In addition to analytics providing a solid foundation to mitigate the problem of improper payments, recent advancements in big data technology further empower advanced analytic techniques. Until recently, the traditional approach to applying analytics to problems such as improper payments involved business users determining what questions to ask and IT stakeholders structuring the data to answer the questions. Now, with the new big data paradigm, IT delivers the platform to enable creative discovery such that business users can explore what questions to ask. It is this exploratory analysis that empowers business users to find and operationalize the analytics to root out improper payments.
Whereas the traditional approach uses structured and repeatable analytics such as queries on data at rest, the big data approach involves iterative, exploratory and, autonomic analytics on data at rest and in motion enabling insight to drive the answers -- not Just IT. Because of these shifts and challenges in the analytics landscape, public sector stakeholders are empowered to think and work differently.
Effectively Utilizing Enterprise Data Models
Effective organizations conduct analytics with data that spans multiple environments. While in most cases, the data is already valuable on its own, the real transformative effect of the data comes when these data is combined with other data to get a 360° programmatic view. Many federal regulatory authorities are looking to analyze the whole body of data, structured and unstructured, to provide better evidence-based service with better outcomes at lower costs.
Unfortunately, at this point in fraud and claims analysis, information is coming in faster than organizations’ infrastructure can typically handle. Therefore, organizations typically conduct post-payment fraud analysis in batches, long after the ability to actually recoup the losses. Being able to capture and analyze that information as it comes in is important to reduce improper payments. Nonetheless, the influx of information makes it progressively more difficult to distinguish between essential data and clutter – a fact relished by perpetrators of fraud.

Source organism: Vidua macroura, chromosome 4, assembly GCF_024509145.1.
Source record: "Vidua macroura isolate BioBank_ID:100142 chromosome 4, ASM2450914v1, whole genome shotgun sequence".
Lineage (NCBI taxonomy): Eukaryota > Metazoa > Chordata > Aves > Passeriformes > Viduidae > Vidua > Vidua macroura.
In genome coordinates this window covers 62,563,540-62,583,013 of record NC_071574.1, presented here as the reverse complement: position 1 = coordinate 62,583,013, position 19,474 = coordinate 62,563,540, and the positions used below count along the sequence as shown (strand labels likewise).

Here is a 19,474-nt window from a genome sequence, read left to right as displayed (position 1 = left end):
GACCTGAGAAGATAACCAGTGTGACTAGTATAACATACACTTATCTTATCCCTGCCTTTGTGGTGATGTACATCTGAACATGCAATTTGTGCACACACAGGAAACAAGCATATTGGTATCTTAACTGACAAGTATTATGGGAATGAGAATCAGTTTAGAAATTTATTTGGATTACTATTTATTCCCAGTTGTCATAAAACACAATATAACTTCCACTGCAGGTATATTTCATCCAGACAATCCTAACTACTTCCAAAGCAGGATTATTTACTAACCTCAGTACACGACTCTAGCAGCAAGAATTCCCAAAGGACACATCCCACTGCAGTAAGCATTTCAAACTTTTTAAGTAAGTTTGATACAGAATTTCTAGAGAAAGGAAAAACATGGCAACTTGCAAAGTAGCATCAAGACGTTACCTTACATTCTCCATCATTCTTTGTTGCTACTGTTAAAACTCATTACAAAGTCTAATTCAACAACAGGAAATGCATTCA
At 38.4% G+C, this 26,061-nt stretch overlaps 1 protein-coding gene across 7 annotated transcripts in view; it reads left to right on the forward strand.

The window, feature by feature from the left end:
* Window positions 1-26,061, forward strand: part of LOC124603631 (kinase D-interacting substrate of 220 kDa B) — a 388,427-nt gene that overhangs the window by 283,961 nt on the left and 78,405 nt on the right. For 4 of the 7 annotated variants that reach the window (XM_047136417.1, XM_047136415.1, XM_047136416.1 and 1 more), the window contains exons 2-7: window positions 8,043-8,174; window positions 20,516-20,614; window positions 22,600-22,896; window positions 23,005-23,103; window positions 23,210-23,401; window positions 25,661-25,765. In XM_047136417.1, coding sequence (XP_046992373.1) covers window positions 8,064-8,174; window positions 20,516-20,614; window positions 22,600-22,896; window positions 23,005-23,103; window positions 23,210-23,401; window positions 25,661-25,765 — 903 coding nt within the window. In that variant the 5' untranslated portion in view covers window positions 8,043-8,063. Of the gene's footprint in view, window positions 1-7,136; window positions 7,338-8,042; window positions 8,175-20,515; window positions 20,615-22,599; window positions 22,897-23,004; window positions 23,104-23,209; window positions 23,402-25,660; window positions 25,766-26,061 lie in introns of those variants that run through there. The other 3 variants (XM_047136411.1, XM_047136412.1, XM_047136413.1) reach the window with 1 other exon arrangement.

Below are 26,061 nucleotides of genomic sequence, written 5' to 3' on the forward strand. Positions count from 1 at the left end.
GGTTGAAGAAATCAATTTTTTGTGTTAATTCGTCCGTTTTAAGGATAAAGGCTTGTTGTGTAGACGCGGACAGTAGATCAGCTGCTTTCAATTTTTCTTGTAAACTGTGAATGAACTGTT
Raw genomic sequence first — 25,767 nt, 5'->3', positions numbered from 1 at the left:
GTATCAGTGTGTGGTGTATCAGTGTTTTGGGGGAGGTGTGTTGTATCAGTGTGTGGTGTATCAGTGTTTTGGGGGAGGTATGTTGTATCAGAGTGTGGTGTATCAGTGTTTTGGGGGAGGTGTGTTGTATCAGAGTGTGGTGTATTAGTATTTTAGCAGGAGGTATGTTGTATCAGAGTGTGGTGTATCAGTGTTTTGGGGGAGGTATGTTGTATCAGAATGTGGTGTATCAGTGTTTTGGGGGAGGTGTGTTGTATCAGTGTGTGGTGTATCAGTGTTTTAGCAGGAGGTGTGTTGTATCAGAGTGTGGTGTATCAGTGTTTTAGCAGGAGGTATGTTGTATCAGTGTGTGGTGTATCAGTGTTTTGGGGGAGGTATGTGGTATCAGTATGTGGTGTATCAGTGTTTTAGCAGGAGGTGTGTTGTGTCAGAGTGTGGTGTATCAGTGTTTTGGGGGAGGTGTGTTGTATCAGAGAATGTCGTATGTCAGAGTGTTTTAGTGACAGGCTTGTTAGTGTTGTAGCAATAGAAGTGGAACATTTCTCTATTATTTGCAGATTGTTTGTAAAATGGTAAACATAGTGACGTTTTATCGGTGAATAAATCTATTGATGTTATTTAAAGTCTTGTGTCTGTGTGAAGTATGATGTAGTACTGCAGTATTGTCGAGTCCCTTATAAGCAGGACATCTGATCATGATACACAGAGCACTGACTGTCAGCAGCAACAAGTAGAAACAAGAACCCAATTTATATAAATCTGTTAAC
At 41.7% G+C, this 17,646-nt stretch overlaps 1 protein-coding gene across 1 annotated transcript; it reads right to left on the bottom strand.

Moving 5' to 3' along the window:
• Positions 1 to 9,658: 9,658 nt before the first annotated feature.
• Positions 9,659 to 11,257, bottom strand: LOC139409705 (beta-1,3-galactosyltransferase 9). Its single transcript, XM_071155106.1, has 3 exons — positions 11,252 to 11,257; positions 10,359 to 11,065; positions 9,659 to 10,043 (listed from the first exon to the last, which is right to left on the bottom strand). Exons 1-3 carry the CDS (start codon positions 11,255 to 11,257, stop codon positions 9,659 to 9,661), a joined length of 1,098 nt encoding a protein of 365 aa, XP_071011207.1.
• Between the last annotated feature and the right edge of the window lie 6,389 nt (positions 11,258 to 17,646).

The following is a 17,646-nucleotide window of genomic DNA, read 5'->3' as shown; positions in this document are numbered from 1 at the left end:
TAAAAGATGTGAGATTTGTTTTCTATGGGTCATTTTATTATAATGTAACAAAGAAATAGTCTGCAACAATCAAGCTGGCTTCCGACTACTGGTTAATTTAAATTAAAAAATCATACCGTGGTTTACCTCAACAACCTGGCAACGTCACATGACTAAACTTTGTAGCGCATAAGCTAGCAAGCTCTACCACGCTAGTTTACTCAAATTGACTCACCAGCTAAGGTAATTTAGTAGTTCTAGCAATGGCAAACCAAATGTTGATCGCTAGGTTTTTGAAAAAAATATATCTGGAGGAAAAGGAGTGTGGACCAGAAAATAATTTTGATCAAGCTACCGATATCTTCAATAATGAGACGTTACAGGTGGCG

Building enterprise big data models that span organizational boundaries and are empowered by advanced analytics are helping government organizations that are hardest hit by improper payments. For example, the IRS has used data shared by the Social Security Administration and Medicare to stop identity theft leading to improper payments of tax refunds.
The Role of Advanced Analytics
To assist government organizations better understand their payment streams and root our improper payments, our team at IBM has developed an innovative advanced analytics approach to manage improper payments through prevention and early intervention, even in the context of a changing program environment. At a high level, this approach employs an organization / program-specific scoring system to target likely error-prone and potential improper payments, thus allowing for early detection prior to disbursement—without impeding access and/or unduly delaying payment delivery to the proper recipients. Benefits of this approach include:
Identifying and resolving errors prior to payment being made
Identifying errors that are not obvious in the application data
Allowing investigative resources to focus on the most likely errors
Furthermore, this provides investigative resources with a description of what to look for. IBM’s approach integrates risk scoring with data from various source systems and deploys the solution on the program’s infrastructure as a part of the payment stream. Therefore, this system can be built into existing rules, with triaging at the transactional level and could use the same system for future integrations into other native systems so that improper payments could be identified on-line or in real-time.